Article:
Although the defense has been nearly as frequently problematic—or terrible—as has the offense, the latter has more often come under fire when discussing the Pittsburgh Steelers’ issues this season. And when the two are equally bad on the same day, you get a 38-3 smashing like on Sunday, the team’s worst loss in decades.
Head coach Mike Tomlin has long been known the have a heavy hand in the defensive game-planning, and long expected of even more. Earlier this year, outgoing defensive coordinator Keith Butler confirmed what had been reported but unconfirmed, which is that Tomlin called most of the plays during games—even into the late stages of the Dick LeBeau era.
So given the sorry state of the offense right now, Tomlin was asked yesterday during his pre-game press conference whether or not he felt any certain impetus to get more involved in that side of the ball. “No, I’m not running and hiding”, he said, via the team’s website. “I’m highly involved with the offense as well and have been”.
Tomlin has never really ever pretended to be or not be in any particular role on either side of the ball. He generally just avoids the questions when they’re asked, or makes generalities, but this isn’t the first time that he’s ever acknowledged he has a hand in the offense as well.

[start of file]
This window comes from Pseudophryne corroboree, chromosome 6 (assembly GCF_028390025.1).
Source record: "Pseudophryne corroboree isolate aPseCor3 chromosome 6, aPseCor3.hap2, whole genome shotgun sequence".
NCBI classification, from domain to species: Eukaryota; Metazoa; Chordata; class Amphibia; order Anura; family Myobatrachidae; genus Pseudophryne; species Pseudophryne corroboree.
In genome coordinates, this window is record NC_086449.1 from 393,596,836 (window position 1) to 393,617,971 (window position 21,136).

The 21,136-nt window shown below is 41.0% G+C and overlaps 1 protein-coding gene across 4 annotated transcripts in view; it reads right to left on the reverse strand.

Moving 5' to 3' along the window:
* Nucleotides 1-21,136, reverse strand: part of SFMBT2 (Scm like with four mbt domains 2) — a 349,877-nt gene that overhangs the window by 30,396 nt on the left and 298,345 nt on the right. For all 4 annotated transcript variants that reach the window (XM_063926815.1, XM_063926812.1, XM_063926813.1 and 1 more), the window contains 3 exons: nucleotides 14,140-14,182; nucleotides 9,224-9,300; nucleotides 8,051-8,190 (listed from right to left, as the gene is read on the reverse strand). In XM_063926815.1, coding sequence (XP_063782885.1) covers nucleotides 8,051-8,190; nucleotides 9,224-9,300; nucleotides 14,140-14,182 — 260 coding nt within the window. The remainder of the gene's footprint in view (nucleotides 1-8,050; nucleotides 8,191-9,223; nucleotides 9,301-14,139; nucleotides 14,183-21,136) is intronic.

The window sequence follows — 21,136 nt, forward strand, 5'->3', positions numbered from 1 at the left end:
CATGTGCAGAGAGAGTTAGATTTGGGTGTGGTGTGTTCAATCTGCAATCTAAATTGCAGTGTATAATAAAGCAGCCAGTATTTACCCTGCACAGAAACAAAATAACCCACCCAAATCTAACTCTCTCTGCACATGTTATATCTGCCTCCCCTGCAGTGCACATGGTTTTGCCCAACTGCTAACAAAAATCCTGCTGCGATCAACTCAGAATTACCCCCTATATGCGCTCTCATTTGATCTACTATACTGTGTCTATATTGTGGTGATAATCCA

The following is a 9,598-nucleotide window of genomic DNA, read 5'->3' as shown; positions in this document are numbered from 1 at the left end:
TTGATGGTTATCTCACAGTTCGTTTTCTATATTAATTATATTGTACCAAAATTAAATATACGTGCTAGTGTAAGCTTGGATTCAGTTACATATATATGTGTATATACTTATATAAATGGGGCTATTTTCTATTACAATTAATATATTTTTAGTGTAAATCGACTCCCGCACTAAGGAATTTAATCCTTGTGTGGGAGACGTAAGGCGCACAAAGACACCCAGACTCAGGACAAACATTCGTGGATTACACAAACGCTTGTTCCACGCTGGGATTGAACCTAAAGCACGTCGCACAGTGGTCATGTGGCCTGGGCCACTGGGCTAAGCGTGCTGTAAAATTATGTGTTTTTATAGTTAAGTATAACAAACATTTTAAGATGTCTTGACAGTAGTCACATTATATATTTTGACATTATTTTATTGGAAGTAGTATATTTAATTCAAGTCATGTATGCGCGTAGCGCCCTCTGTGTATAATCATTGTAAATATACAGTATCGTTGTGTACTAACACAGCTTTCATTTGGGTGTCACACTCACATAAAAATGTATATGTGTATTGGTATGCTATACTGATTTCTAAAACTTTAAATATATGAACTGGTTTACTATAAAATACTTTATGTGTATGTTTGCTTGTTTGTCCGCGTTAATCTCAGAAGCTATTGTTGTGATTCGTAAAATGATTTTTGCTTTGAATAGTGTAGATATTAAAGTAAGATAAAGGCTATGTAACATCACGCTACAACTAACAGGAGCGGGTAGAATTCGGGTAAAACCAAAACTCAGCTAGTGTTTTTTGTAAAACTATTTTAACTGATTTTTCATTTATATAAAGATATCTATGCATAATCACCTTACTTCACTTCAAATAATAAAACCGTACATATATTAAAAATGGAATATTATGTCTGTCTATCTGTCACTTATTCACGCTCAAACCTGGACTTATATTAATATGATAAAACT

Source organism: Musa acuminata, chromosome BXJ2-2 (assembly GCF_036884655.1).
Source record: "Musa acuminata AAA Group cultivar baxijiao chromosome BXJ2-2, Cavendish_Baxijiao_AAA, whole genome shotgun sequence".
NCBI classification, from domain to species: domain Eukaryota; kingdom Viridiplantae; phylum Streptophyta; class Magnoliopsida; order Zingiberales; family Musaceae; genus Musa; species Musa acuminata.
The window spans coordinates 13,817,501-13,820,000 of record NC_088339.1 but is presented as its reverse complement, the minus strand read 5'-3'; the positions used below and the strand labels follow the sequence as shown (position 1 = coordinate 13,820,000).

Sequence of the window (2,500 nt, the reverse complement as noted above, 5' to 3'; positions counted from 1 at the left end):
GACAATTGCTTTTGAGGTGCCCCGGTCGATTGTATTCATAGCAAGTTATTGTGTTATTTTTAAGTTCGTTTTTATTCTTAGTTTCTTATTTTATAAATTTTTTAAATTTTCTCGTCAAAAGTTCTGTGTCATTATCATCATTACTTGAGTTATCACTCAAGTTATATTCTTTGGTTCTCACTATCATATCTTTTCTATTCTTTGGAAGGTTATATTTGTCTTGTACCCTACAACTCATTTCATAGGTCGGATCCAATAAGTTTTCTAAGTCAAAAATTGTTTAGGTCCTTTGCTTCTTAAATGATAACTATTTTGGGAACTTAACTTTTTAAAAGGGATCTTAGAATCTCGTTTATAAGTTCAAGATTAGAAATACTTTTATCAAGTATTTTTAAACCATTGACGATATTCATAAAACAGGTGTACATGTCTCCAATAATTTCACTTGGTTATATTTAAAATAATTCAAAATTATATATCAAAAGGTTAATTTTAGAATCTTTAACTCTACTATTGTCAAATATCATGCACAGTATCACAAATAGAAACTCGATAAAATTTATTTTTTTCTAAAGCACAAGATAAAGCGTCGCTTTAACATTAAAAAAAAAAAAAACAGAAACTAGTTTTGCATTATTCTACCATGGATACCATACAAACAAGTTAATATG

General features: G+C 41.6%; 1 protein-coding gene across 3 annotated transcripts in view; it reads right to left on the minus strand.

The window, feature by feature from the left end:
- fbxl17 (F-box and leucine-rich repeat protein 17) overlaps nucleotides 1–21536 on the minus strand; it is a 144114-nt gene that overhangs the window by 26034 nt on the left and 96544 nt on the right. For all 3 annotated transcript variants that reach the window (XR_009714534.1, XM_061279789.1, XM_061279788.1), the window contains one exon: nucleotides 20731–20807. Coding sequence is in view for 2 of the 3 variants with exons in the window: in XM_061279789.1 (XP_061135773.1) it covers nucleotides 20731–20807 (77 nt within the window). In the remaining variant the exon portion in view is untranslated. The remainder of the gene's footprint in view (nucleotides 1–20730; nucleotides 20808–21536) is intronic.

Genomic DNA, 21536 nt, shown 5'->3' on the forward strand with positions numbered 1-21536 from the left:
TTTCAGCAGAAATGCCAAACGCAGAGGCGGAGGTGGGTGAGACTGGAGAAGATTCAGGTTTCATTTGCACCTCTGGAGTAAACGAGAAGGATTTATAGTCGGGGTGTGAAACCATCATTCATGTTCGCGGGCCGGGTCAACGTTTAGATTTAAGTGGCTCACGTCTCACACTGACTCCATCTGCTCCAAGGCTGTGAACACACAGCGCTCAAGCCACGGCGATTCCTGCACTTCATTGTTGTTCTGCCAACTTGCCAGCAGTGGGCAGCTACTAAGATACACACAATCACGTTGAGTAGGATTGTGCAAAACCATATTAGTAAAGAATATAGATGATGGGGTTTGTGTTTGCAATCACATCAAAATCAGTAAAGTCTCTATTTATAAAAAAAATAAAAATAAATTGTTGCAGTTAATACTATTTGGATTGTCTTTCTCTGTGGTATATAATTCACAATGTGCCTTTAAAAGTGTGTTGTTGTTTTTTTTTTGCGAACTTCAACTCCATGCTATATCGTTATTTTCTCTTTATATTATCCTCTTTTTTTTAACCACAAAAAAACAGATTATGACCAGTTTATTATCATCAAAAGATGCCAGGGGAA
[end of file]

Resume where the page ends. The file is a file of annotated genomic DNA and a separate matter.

Because of course he does. Any head coach with any amount of meaningful experience is going to. Now, he’s probably not taking over primary play-calling duties, but he’s certainly always wielded and executed the authority to have specific plays run when he wants them run. That’s his prerogative.
The point is, he’s not deflecting blame away from himself when it comes to the problems on the offense. Even if we want to dump it all on offensive coordinator Matt Canada, whom Tomlin said he remains confident in, he is ultimately the one who hired the man and is responsible for being here, and continuing to be here, and continuing to function in whatever his role is.
It’s been an adventurous season thus far for the Steelers, and that’s primarily because of the shift at the quarterback position after the retirement of Ben Roethlisberger. They named Mitch Trubisky a captain, and then Tomlin benched him at halftime in game four—not without excellent justification.
Now it’s Kenny Pickett’s show. He provided a spark in the second half of that week-four game, but then led 10 consecutive non-scoring drives on Sunday after netting a field goal on his opening drive this past Sunday.
Pickett is the biggest variable on offense, of course, not just for the rest of this season but for an undetermined number of years. But even there, Tomlin is as responsible as any for actually drafting him, so that still falls on him.
Everything always falls on Tomlin, both the good and the bad. That’s what being a head coach is.